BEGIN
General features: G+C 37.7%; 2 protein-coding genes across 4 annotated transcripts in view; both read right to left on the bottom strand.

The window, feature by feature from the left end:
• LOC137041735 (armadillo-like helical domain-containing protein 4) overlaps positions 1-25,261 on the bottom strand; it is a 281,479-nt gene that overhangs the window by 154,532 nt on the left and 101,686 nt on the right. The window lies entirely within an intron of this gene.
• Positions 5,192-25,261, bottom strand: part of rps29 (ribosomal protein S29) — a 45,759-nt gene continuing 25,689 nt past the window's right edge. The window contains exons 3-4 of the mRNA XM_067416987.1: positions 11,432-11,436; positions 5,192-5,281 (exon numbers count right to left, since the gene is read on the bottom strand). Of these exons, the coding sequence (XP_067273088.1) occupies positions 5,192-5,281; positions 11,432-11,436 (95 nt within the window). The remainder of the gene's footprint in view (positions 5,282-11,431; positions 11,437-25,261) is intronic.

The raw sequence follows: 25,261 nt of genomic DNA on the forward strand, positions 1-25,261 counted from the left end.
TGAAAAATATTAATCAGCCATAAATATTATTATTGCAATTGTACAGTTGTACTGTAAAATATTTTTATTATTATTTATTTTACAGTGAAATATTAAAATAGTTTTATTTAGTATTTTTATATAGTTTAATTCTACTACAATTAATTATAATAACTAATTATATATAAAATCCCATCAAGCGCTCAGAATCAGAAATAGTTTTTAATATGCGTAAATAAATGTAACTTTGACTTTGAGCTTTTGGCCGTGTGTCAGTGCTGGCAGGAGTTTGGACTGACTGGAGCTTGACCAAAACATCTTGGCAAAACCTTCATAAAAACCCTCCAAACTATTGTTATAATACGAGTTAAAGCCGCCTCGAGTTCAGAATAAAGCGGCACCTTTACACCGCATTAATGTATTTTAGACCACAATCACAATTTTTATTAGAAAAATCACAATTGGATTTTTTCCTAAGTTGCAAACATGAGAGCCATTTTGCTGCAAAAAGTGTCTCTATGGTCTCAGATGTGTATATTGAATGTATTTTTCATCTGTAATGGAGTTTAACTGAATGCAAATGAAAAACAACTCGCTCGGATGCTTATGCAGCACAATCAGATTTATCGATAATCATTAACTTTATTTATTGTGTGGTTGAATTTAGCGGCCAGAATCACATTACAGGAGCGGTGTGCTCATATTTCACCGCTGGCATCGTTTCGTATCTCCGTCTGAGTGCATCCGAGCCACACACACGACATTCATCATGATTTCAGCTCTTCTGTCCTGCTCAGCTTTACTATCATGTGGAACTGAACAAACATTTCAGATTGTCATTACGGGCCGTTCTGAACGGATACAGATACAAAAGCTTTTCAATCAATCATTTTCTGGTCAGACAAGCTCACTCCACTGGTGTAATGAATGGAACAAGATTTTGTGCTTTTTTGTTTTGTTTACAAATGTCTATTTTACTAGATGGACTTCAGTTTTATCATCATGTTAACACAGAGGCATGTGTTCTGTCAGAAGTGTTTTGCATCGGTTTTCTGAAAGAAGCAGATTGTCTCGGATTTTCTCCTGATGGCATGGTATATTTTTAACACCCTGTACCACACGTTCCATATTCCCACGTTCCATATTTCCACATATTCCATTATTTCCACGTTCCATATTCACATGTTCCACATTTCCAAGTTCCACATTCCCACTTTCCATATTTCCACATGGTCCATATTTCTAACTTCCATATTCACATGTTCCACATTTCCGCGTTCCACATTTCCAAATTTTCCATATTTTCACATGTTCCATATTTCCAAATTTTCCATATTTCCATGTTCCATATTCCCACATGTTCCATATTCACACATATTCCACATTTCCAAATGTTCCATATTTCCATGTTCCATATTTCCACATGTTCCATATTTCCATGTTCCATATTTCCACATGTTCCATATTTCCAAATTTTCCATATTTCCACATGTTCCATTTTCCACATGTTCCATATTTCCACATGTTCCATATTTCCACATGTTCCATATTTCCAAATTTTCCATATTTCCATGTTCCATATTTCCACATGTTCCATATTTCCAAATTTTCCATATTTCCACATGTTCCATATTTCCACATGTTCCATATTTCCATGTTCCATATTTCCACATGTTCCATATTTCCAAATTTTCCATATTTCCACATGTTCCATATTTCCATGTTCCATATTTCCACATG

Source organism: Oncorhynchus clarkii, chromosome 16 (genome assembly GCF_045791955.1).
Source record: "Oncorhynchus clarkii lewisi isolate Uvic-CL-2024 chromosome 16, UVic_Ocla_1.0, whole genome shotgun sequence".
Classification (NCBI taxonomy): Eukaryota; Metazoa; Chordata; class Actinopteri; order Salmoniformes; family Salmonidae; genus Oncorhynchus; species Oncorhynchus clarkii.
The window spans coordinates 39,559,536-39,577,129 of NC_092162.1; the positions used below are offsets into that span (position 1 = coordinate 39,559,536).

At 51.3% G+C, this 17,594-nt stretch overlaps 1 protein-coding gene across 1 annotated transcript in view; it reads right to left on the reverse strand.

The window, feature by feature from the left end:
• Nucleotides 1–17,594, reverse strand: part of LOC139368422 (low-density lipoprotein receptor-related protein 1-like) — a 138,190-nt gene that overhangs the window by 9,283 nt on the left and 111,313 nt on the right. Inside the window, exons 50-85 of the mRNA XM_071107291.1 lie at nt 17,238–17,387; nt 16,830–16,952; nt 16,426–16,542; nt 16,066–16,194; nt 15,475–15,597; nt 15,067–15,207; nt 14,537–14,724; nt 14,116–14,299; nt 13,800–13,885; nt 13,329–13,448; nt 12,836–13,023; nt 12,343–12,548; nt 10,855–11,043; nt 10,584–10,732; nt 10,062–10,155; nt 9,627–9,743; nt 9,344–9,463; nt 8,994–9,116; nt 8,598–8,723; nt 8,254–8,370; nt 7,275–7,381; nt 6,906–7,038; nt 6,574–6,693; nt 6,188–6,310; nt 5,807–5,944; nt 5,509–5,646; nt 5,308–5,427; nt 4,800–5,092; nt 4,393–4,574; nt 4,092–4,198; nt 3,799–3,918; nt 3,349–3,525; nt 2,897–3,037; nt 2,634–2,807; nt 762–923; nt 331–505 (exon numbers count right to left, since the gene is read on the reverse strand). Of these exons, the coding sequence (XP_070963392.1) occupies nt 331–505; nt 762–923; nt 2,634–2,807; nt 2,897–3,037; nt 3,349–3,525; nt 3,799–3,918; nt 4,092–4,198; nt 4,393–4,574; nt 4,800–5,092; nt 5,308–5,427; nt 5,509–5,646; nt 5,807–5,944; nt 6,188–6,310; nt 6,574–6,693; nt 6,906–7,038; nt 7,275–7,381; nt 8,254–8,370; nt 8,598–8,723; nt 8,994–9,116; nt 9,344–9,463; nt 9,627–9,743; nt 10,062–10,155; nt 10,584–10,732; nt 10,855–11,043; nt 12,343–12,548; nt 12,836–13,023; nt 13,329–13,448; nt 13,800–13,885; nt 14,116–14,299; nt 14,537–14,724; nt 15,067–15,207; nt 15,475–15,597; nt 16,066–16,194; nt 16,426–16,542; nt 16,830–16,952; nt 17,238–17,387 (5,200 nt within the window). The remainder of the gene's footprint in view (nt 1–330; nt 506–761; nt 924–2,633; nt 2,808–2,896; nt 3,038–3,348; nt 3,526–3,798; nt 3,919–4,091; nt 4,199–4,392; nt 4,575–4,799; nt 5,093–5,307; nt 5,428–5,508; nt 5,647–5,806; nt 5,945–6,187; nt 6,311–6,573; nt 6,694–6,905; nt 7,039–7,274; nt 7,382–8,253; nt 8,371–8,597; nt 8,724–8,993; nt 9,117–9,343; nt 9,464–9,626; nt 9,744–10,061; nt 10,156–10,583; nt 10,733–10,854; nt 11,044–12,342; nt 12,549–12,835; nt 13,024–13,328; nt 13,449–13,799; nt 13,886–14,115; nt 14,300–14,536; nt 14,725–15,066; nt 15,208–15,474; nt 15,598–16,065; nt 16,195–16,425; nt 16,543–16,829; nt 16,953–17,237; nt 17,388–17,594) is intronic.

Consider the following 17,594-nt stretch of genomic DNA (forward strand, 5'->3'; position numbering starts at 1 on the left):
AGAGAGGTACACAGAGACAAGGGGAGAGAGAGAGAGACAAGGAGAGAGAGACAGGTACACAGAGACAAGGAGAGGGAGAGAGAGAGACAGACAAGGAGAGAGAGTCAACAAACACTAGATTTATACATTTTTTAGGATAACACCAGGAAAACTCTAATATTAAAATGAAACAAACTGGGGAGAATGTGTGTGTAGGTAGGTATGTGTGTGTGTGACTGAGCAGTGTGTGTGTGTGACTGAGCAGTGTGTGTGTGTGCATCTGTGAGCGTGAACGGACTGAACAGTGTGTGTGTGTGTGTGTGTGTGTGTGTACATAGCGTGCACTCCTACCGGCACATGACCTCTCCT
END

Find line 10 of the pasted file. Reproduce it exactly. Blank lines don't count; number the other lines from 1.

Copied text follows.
The window spans coordinates 39,559,536-39,577,129 of NC_092162.1; the positions used below are offsets into that span (position 1 = coordinate 39,559,536).